I used to think that if designers understood web technology better, they could design for it more effectively. And to a certain extent I still believe it, but sites like this contradict my viewpoint. The site is designed to work with the underlying technology remarkably well. Under the hood, the site uses good old-fashioned HTML and CSS with a heavy dose of JavaScript to creative the animations and interactions. On that level, the site is outstanding. But it doesn’t work in terms of communicating a purpose to the visitor.

Some of my worst cases of frustration were when the designer designed a site entirely built around how the user interacted with the site’s content. Often this involved animation, transitions, zooming and/or 3D effects. The core problem was that the designer simply had no clue about how the web worked, what was possible, what was normal, or the concepts of usability and user experience. In such cases, a lack of understanding the core technology of the web was the problem. But there was something else missing, too.

Designing for humans

Creative problem solving is one of the most powerful tools in a designer’s proverbial belt. And I still strongly encourage designers to learn HTML, CSS and JavaScript, which are critical to designing and implementing front-end code. But at the same time, saying designers just need to learn code to work on the web is like saying all you need to be a carpenter is a circular saw, hammer and a level. Sure, you can build a lot of stuff with those tools, but the end product might not work too well.

When you build a staircase, you need to know more than just how to use a saw. You have to know the physical limitations, such as the maximum height and depth of the steps. These constraints are set by the limitations of the human body, and if they’re out of whack, the stairs will be useless. This is precisely how the web works. You can design and build sites with a little knowledge of HTML and CSS, but if you don’t consider the needs of the humans using the site, it might not work very well.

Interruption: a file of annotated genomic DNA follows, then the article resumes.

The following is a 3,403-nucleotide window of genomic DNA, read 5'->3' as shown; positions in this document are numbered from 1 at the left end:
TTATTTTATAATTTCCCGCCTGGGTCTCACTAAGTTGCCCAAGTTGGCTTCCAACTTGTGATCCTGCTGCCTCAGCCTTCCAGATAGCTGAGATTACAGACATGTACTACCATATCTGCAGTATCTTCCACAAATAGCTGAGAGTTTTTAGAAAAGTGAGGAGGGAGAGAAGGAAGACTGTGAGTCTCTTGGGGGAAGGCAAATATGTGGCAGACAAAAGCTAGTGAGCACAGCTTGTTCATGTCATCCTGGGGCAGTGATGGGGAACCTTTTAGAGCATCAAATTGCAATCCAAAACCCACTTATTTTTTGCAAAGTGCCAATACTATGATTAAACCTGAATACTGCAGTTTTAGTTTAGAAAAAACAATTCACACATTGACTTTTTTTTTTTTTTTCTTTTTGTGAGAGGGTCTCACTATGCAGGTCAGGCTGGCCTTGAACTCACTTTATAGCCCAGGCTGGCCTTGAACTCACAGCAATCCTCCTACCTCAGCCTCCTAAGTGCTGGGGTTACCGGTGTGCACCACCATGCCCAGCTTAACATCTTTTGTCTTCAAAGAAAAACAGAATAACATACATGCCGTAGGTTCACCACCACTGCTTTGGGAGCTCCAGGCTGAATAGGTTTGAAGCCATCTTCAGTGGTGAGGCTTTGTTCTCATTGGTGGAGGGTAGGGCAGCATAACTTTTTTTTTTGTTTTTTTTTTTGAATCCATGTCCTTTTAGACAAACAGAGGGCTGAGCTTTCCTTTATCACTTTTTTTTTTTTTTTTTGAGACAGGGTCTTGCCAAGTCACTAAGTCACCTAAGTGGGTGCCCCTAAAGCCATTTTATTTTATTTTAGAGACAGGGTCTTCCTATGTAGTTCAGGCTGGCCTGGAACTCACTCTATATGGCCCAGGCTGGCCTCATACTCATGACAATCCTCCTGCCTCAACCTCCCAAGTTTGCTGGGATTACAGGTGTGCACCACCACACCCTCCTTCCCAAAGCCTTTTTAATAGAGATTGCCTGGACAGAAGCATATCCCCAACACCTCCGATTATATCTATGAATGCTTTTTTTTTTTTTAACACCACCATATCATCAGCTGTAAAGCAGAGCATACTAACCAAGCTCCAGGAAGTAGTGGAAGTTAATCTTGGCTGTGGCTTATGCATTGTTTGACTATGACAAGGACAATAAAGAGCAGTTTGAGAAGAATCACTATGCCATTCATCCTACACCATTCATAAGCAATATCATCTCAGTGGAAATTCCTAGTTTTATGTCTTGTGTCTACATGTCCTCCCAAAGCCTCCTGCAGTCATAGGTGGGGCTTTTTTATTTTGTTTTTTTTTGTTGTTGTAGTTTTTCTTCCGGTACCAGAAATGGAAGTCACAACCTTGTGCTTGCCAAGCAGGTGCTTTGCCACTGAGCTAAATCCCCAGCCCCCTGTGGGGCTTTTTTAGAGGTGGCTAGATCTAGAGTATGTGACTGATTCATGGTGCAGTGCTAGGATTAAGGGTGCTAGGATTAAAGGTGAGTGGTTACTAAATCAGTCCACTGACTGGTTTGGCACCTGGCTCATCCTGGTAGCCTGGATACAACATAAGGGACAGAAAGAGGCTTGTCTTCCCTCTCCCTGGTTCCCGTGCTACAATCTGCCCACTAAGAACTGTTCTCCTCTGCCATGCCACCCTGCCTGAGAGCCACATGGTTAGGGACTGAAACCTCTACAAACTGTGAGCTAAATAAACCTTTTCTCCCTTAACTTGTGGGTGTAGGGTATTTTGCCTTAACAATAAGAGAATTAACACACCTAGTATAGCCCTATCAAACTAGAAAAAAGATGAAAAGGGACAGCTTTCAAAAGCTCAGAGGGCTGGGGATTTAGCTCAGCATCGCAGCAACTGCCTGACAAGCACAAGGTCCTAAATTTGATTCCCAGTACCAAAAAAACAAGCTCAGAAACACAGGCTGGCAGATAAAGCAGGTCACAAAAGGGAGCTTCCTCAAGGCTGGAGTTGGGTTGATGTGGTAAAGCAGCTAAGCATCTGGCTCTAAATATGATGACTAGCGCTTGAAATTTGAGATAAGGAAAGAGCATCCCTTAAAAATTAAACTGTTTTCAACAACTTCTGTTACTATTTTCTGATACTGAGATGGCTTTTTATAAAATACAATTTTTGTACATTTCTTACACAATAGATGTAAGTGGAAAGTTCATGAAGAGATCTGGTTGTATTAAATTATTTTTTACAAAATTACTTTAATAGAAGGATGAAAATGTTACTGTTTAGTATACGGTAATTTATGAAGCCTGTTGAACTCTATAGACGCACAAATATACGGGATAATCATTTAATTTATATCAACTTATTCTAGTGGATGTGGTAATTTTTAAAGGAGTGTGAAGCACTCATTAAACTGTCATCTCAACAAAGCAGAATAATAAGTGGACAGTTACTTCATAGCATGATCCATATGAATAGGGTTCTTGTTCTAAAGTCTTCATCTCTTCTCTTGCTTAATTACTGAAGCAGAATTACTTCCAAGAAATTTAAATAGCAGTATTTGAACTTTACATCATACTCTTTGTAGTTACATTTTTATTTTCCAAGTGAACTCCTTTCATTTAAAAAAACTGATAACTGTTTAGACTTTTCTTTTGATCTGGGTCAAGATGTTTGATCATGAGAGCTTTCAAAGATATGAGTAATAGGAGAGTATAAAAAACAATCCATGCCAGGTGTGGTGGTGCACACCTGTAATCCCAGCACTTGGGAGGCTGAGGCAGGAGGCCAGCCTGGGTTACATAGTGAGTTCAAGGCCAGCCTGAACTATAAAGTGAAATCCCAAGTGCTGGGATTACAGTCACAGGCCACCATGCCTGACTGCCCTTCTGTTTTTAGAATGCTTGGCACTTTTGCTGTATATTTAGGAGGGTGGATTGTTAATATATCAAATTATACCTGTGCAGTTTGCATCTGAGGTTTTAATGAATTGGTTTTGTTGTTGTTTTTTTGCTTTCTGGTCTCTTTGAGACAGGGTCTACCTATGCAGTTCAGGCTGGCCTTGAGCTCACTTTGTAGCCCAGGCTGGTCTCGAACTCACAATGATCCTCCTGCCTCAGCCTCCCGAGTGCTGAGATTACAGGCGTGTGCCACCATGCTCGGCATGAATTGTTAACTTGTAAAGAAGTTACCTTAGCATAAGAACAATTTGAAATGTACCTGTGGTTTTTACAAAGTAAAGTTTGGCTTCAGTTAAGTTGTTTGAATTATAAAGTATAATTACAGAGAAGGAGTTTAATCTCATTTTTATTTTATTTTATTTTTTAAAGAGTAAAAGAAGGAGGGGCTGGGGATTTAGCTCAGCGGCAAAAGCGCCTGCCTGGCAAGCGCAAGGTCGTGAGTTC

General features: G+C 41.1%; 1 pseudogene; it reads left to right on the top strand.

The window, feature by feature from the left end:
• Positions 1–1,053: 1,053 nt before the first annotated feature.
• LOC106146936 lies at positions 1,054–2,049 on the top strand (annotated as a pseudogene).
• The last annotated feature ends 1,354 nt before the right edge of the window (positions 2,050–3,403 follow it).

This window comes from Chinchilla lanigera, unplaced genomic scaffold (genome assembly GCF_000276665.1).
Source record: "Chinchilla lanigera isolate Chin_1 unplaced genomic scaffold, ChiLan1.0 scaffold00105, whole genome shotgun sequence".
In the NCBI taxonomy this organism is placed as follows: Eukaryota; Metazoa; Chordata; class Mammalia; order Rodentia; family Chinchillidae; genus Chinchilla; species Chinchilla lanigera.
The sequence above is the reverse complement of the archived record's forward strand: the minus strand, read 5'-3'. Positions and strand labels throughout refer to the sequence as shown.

Usability and user experience put the user front and center. Instead of simply looking at a design in terms of visual beauty, we need to consider how the user will engage with it and accomplish the desired actions on the site. I’ve found that designers steeped in traditional graphic design training have no concept about how to incorporate usability testing into their work. A large design project might involve focus groups and trial runs, but for the most part a traditional design agency will produce and publish work with little testing or insight from the intended audience. In contrast, the best web work comes from doing the exact opposite.

The more experimental the work, the more critical it is that the site be thoroughly tested. I am confident that if you user tested the Golden State of Mind site, the overwhelming initial response would be a state of confusion. I’m sure that wasn’t the intention, and I don’t fault the designers behind the site. I suspect that this campaign-oriented site will be short-lived, or perhaps I am just getting old.

I urge you designers to learn the technical side of things—it will greatly benefit you. But if you can adapt your thinking to include usability and user experience,  you will find that your work can go to new levels and your creative value will be vastly superior to someone who can only find visual solutions.